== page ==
Both the Apperson and Schaefer collections were processed in a large, dedicated room located in the Kelly Adirondack Center of Union College. This space allowed the staff to work independently and collaboratively, as each stage of the project required.
In order to work with the large collections in their evolving stages, the project staff made use of a temperature controlled and secured storage room close to the processing room.
The photographs directly below show the over-stuffed, disorganized, and inaccessible housing condition of the paper-based materials in the Apperson collection:
The photographs below show the unsafe and damaging housing condition of the acetate and glass plate negatives in the collection:
The photo below shows an open box of the paper-based items in the John S. Apperson papers after processing. As you may see, they have been re-foldered into appropriately sized and filled, acid-free folders; arranged according to DACS archival standards; and housed in appropriately sized acid-free archival boxes.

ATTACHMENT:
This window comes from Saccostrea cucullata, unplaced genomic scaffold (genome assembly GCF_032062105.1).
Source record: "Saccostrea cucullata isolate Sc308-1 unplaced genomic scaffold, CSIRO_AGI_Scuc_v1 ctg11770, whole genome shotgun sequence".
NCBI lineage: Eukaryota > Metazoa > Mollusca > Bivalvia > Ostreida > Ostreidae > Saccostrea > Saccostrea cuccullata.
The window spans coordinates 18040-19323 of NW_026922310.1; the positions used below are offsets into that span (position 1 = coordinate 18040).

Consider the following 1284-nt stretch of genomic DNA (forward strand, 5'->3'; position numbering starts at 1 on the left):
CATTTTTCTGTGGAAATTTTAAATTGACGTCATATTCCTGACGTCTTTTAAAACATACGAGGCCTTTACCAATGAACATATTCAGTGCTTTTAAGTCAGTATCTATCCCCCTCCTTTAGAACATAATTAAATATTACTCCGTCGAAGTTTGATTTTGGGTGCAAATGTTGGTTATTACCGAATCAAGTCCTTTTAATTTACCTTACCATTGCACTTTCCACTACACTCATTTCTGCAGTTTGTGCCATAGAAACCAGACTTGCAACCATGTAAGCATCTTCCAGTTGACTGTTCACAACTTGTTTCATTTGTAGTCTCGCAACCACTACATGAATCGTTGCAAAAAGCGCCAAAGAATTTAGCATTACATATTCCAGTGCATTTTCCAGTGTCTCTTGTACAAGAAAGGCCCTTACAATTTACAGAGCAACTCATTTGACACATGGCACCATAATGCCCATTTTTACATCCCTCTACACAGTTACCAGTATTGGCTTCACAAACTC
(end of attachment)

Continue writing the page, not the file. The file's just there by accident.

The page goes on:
The photos below show the photographic materials of the collection. The glass-based items have been placed into individually labeled, acid-free, paper enclosures that are stored within an acid-free box with board dividers. The prints in the collection have been placed in polyester photo enclosures and separated by file sheets with descriptive information of the images. All of the photographs are now stored in a temperature and humidity controlled space.